An annual survey of the international military scene produces a picture of a messy "nonpolar" world rather than the "unipolar" or "multipolar" world often described as having emerged since the late 1980s, said John Chipman, director-general of the International Institute for Strategic Studies.
Others, whether rival states or key "non-state actors" such as Lebanon’s Hizbollah, are now "strong enough to resist an American agenda but too weak to shape an internationally attractive alternative or to implement an enduring local agenda free of outside influence," he suggested.
Traditional military thinking needs to adjust further to the "complex battlefield" of the 21st century. Neither in Iraq nor Afghanistan had there been adequate planning for post-conflict problems or nation-building after the "highly successful" combat phase, the IISS report says. In both cases there had been over-reliance on technology at the expense of vital human intelligence. Lawrence of Arabia is quoted to underline the need for psychological warfare operations to defeat insurgents.
Biggest test for U.S.
The biggest ongoing test of U.S. power is in Iraq, where President George W. Bush is trying his last-ditch "surge" strategy. "Simply flooding one area ... in this case Baghdad, with troops, neglects the subtler aspects of counter-insurgency doctrine," Dr. Chipman warns of the "clear, hold and build" approach. For a surge of troops to be sustainable it needs a follow-up process of reconstituting security, building an administrative capacity and establishing the rule of law. "The Americans are good at clearing but the problem has been in holding, and then allowing through holding to build," said the IISS director of studies, Patrick Cronin, rating the chances of U.S. success in Iraq at just 40 per cent.
Iraq’s Shia Prime Minister, Nuri al-Maliki, would have to remove large numbers of ineffective cabinet ministers to strengthen his own position. But he lacks the political power for such a bold move, Dr. Chipman says. The institutions of the state, especially the Iraqi army, are not strong enough.
On Iran, the IISS estimates that the country is still two to three years away from being able to produce 25 kg of highly enriched uranium, enough for one nuclear weapon. But if it overcomes technical hurdles the military options will increase, though sanctions do appear to be having an impact on Tehran.
"As Iran nears the point at which it masters enrichment and
production capability there will be increasing pressure to prevent it from reaching a weapons capability," says IISS proliferation expert Mark Fitzpatrick. "I don’t think Washington is giving up on diplomacy but as the year goes on that pressure will increase." Israel has also warned that it will not accept a nuclear-armed Iran.
"Iran’s sense of its own power has been steadily heightened as U.S. influence in the Middle East is challenged and in response to disunity in the international community on how to deal with Tehran’s pursuit of its nuclear ambitions," the report says.
NATO member states face a "stamina" problem in Afghanistan, the IISS says, though there are grounds for optimism despite a resurgent Taliban and difficulties with Pakistan. "Nato will have to stay for a long time to allow stability, which then allows reconstruction," says Christopher Langton, editor of the 450-page report.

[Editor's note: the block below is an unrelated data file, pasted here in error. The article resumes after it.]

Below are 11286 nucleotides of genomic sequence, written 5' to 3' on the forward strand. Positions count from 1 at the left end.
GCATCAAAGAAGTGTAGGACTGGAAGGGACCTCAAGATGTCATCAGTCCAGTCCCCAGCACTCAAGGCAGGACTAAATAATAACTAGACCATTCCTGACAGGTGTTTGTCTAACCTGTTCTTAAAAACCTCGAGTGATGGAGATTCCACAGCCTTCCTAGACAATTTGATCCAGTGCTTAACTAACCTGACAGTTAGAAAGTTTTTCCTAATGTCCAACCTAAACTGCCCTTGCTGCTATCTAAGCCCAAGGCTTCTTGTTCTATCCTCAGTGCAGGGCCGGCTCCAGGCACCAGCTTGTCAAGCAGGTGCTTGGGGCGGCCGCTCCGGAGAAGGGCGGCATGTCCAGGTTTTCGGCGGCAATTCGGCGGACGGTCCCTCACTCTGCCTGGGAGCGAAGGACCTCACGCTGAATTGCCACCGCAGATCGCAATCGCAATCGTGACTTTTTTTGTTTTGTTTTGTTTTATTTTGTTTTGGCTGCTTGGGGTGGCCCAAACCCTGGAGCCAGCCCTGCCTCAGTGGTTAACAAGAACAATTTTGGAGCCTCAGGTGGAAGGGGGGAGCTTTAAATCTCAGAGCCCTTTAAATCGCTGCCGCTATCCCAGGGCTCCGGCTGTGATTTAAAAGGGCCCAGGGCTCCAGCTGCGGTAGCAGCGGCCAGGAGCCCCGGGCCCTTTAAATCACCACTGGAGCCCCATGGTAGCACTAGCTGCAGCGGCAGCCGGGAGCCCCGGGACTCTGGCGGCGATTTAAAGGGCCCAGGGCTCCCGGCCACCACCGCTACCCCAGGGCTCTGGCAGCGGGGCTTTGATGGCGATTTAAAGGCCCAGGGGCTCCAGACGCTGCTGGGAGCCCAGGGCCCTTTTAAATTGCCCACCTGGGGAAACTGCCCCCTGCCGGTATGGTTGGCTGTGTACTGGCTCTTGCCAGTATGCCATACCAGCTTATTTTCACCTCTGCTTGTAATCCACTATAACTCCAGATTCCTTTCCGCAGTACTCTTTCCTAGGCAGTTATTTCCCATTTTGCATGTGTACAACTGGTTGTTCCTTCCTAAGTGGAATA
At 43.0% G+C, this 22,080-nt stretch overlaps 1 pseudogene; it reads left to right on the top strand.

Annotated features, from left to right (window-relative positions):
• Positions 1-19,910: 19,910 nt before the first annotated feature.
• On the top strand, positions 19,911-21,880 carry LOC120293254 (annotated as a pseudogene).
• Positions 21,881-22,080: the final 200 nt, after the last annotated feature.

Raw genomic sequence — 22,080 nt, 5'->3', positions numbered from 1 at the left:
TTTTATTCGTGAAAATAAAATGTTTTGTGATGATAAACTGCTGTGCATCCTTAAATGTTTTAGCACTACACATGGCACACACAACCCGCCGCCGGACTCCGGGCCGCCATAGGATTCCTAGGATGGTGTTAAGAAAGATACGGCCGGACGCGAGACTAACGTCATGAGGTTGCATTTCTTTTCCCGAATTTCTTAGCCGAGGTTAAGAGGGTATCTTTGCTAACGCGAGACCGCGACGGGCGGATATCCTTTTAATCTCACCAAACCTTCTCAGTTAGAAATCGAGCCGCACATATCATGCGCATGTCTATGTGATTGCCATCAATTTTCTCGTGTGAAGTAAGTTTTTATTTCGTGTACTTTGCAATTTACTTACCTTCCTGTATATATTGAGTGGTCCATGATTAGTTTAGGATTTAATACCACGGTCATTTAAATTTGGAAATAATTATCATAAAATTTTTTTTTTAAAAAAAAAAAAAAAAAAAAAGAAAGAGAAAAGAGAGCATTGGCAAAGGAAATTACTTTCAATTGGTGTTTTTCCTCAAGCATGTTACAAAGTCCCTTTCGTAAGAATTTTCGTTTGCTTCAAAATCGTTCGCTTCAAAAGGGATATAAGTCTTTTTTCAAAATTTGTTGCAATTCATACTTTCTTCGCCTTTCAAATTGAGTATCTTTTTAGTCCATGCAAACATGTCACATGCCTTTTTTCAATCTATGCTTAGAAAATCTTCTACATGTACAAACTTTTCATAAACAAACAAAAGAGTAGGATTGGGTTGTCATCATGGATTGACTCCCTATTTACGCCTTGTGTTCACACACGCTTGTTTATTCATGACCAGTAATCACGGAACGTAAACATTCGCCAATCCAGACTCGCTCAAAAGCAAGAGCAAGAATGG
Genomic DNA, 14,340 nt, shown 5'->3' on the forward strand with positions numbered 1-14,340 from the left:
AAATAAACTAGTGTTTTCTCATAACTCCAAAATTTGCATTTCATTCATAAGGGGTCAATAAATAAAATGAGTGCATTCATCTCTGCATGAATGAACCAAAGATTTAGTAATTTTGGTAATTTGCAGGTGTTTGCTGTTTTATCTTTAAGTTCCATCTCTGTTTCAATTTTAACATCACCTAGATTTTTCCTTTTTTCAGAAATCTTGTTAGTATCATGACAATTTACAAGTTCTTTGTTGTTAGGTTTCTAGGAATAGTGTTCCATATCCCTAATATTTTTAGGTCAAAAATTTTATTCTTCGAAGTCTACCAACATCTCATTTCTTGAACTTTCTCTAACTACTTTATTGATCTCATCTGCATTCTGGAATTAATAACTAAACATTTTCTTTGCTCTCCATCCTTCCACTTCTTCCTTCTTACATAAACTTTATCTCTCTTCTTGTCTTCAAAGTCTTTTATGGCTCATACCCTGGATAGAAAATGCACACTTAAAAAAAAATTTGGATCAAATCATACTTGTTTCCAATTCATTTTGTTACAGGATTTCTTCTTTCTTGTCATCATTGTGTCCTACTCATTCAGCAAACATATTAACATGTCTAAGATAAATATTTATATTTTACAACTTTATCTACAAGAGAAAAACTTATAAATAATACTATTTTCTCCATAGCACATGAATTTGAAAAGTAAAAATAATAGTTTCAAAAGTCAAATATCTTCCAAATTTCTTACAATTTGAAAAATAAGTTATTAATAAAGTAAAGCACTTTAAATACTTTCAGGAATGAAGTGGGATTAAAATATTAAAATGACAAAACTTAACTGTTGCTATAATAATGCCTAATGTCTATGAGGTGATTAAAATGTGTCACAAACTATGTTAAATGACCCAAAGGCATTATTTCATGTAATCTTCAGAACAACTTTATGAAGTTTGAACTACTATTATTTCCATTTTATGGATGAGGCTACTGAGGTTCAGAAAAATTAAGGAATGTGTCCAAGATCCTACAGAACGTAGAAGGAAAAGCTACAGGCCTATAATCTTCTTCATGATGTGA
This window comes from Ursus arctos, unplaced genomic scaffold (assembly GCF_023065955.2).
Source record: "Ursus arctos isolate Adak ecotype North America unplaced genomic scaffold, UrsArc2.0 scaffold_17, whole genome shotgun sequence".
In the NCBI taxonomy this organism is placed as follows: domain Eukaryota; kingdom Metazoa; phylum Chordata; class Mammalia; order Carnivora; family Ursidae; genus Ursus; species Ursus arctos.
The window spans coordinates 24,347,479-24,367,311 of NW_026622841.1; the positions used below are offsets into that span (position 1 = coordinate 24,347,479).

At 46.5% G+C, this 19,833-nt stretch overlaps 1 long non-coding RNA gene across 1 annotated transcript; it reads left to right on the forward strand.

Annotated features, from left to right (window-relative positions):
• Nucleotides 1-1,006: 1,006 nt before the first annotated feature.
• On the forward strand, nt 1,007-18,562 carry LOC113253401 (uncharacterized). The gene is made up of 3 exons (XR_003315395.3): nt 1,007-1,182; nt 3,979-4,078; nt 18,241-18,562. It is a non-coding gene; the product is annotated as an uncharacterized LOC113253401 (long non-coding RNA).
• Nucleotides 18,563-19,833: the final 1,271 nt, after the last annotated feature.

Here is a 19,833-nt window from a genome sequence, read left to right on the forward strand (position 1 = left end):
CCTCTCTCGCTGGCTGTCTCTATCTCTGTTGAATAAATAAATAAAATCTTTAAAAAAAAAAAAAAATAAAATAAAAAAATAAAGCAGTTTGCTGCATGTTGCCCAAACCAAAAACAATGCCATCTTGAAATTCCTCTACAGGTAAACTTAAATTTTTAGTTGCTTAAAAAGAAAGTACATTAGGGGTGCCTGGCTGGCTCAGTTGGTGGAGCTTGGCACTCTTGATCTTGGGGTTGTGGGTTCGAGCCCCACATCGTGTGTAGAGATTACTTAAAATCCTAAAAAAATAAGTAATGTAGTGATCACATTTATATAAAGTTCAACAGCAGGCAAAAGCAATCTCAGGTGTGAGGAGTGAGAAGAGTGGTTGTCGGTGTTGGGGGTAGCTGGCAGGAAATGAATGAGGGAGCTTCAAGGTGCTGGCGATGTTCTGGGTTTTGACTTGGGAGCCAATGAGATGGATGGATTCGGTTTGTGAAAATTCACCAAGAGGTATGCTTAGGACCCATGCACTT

Afghan security problems are complicated by a weak police force and the issue of the eradication of the poppy crop. "The removal of farmers’ livelihoods, with no significant incentive or replacement livelihood programme runs counter to efforts to win ’hearts and minds’ in many areas," the report adds. "The Taliban capitalise on this contradiction by championing the case of the farmers ... protecting those who profit from the opium and heroin trade."
Movement on North Korea’s nuclear programme could come as a result of new flexibility in U.S. negotiating tactics, Dr. Chipman predicts. Pyongyang has floated the prospect of halting its production and reprocessing of uranium, of which it now has enough for up to ten weapons, and though it is unlikely to surrender them, "there is fresher life to the negotiating pace than might have been anticipated." Any North Korean nuclear cooperation with Iran - as distinct from the supply of ballistic missile technology - would be a "red line" for the U.S.
Conflict persisted in Darfur, with much talk about peacekeeping. But the African novelty of the year was the opening up of a possible third front for international jihadists in Somalia (after Afghanistan and Iraq), with Al Qaeda urging the "lions of Islam" to resist the U.N.-backed transitional government in Mogadishu. The IISS sees the danger of a new Islamist insurgency fuelled by U.S. attacks on suspected terrorist targets.
The IISS urges the U.S. and allies to pay more attention to psychological warfare and "influence operations" on the basis of their Afghan and Iraqi experiences.
"Insurgents and jihadists have proved adept at conducting successful information campaigns that reach a global audience and foment violence elsewhere," it says. Western armies have not kept up. Announcements by NATO forces of how many fighters they had killed could be counter-productive because, for the Taliban, "death is a form of victory."
Taking on novel military challenges doesn’t come cheap. "New equipment requires finance outside the normal budgetary cycle," the IISS report says. "Part of the capacity to react quickly is contingency funding on a level not previously envisaged by those countries that sought to cut defence spending following the end of the cold war." -